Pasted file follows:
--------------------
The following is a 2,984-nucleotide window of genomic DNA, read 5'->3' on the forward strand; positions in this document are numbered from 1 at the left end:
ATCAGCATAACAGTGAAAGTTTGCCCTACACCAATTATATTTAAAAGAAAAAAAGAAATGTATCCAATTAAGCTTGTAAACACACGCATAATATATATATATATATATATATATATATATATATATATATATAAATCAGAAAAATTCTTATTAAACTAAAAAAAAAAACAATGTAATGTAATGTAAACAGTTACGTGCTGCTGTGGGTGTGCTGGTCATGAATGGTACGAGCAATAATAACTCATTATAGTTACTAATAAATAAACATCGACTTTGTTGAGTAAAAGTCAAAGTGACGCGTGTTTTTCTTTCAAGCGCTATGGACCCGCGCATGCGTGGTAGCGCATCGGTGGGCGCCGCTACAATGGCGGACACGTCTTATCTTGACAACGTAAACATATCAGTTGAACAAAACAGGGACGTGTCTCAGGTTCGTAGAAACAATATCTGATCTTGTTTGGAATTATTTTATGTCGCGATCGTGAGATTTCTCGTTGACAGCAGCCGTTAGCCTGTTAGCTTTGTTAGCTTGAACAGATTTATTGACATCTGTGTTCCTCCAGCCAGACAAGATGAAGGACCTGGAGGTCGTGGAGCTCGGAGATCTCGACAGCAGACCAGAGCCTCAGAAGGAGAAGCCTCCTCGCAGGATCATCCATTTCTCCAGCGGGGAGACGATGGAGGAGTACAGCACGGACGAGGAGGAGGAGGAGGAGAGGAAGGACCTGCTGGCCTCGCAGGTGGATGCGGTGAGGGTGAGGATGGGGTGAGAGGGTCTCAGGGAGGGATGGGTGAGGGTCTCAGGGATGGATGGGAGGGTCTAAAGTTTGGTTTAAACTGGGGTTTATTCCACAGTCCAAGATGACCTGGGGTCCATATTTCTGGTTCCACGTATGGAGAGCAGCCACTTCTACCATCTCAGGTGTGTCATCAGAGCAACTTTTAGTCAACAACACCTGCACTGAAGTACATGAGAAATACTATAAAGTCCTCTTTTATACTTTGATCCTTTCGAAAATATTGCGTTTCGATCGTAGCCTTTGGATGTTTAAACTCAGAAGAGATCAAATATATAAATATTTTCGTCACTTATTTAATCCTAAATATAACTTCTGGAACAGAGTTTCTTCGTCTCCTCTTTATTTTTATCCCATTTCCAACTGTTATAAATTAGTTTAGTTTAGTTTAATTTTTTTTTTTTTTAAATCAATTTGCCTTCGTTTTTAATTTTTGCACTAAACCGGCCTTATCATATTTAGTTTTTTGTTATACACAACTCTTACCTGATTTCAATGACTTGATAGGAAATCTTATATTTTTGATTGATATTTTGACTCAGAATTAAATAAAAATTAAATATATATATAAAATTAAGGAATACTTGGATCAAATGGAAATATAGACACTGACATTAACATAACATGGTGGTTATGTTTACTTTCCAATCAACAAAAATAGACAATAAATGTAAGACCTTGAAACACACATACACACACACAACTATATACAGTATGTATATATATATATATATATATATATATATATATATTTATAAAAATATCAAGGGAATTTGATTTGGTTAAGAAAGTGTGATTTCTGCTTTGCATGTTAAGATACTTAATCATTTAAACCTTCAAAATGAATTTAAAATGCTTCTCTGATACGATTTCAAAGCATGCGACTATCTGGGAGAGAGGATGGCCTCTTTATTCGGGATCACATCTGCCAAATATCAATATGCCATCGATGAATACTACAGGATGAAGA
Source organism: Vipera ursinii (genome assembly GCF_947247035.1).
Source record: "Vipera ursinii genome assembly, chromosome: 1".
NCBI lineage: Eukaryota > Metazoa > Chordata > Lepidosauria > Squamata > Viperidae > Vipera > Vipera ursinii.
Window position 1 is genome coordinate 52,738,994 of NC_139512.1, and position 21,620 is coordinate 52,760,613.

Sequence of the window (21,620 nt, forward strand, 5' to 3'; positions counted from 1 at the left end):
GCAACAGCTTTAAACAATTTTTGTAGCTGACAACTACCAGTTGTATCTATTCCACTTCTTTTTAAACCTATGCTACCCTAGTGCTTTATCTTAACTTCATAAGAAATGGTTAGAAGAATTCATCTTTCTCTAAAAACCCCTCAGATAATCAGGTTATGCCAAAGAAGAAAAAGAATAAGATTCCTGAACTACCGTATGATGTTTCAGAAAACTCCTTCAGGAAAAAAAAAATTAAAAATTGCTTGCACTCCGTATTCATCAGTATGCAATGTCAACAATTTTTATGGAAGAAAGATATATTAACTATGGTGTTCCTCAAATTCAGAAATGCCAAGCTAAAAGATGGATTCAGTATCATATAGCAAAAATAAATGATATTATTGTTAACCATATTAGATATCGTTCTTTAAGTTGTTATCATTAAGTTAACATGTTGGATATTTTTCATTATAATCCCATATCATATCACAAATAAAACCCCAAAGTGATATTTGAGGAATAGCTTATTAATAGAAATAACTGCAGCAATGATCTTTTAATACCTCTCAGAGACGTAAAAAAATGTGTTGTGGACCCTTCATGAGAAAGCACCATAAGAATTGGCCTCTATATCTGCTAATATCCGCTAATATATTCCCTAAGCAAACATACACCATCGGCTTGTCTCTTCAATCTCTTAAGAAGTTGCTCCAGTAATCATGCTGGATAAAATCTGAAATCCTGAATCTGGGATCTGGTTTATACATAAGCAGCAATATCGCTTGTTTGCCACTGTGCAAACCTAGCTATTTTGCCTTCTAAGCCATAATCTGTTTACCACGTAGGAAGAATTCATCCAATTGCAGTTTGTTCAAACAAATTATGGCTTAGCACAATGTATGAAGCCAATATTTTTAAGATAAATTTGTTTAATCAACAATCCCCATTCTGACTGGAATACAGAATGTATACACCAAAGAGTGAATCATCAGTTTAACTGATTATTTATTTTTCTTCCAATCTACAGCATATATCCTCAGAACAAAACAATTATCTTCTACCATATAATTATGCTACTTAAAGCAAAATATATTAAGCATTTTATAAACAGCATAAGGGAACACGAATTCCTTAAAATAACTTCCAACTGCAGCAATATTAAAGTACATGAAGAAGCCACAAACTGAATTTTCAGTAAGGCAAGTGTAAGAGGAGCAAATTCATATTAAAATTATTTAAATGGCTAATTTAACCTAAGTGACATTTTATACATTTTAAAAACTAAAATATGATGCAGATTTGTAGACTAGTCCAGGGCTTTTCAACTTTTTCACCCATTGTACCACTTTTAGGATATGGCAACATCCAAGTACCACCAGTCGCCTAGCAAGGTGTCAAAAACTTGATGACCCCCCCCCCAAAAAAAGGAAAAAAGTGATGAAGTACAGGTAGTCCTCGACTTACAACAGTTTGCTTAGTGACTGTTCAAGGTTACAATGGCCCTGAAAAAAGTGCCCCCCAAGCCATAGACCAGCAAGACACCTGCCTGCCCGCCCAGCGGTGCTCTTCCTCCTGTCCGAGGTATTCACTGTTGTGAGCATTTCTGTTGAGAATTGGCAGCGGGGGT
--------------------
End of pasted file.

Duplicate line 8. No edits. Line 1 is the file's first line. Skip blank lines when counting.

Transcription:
GCAACAGCTTTAAACAATTTTTGTAGCTGACAACTACCAGTTGTATCTATTCCACTTCTTTTTAAACCTATGCTACCCTAGTGCTTTATCTTAACTTCATAAGAAATGGTTAGAAGAATTCATCTTTCTCTAAAAACCCCTCAGATAATCAGGTTATGCCAAAGAAGAAAAAGAATAAGATTCCTGAACTACCGTATGATGTTTCAGAAAACTCCTTCAGGAAAAAAAAAATTAAAAATTGCTTGCACTCCGTATTCATCAGTATGCAATGTCAACAATTTTTATGGAAGAAAGATATATTAACTATGGTGTTCCTCAAATTCAGAAATGCCAAGCTAAAAGATGGATTCAGTATCATATAGCAAAAATAAATGATATTATTGTTAACCATATTAGATATCGTTCTTTAAGTTGTTATCATTAAGTTAACATGTTGGATATTTTTCATTATAATCCCATATCATATCACAAATAAAACCCCAAAGTGATATTTGAGGAATAGCTTATTAATAGAAATAACTGCAGCAATGATCTTTTAATACCTCTCAGAGACGTAAAAAAATGTGTTGTGGACCCTTCATGAGAAAGCACCATAAGAATTGGCCTCTATATCTGCTAATATCCGCTAATATATTCCCTAAGCAAACATACACCATCGGCTTGTCTCTTCAATCTCTTAAGAAGTTGCTCCAGTAATCATGCTGGATAAAATCTGAAATCCTGAATCTGGGATCTGGTTTATACATAAGCAGCAATATCGCTTGTTTGCCACTGTGCAAACCTAGCTATTTTGCCTTCTAAGCCATAATCTGTTTACCACGTAGGAAGAATTCATCCAATTGCAGTTTGTTCAAACAAATTATGGCTTAGCACAATGTATGAAGCCAATATTTTTAAGATAAATTTGTTTAATCAACAATCCCCATTCTGACTGGAATACAGAATGTATACACCAAAGAGTGAATCATCAGTTTAACTGATTATTTATTTTTCTTCCAATCTACAGCATATATCCTCAGAACAAAACAATTATCTTCTACCATATAATTATGCTACTTAAAGCAAAATATATTAAGCATTTTATAAACAGCATAAGGGAACACGAATTCCTTAAAATAACTTCCAACTGCAGCAATATTAAAGTACATGAAGAAGCCACAAACTGAATTTTCAGTAAGGCAAGTGTAAGAGGAGCAAATTCATATTAAAATTATTTAAATGGCTAATTTAACCTAAGTGACATTTTATACATTTTAAAAACTAAAATATGATGCAGATTTGTAGACTAGTCCAGGGCTTTTCAACTTTTTCACCCATTGTACCACTTTTAGGATATGGCAACATCCAAGTACCACCAGTCGCCTAGCAAGGTGTCAAAAACTTGATGACCCCCCCCCCAAAAAAAGGAAAAAAGTGATGAAGTACAGGTAGTCCTCGACTTACAACAGTTTGCTTAGTGACTGTTCAAGGTTACAATGGCCCTGAAAAAAGTGCCCCCCAAGCCATAGACCAGCAAGACACCTGCCTGCCCGCCCAGCGGTGCTCTTCCTCCTGTCCGAGGTATTCACTGTTGTGAGCATTTCTGTTGAGAATTGGCAGCGGGGGT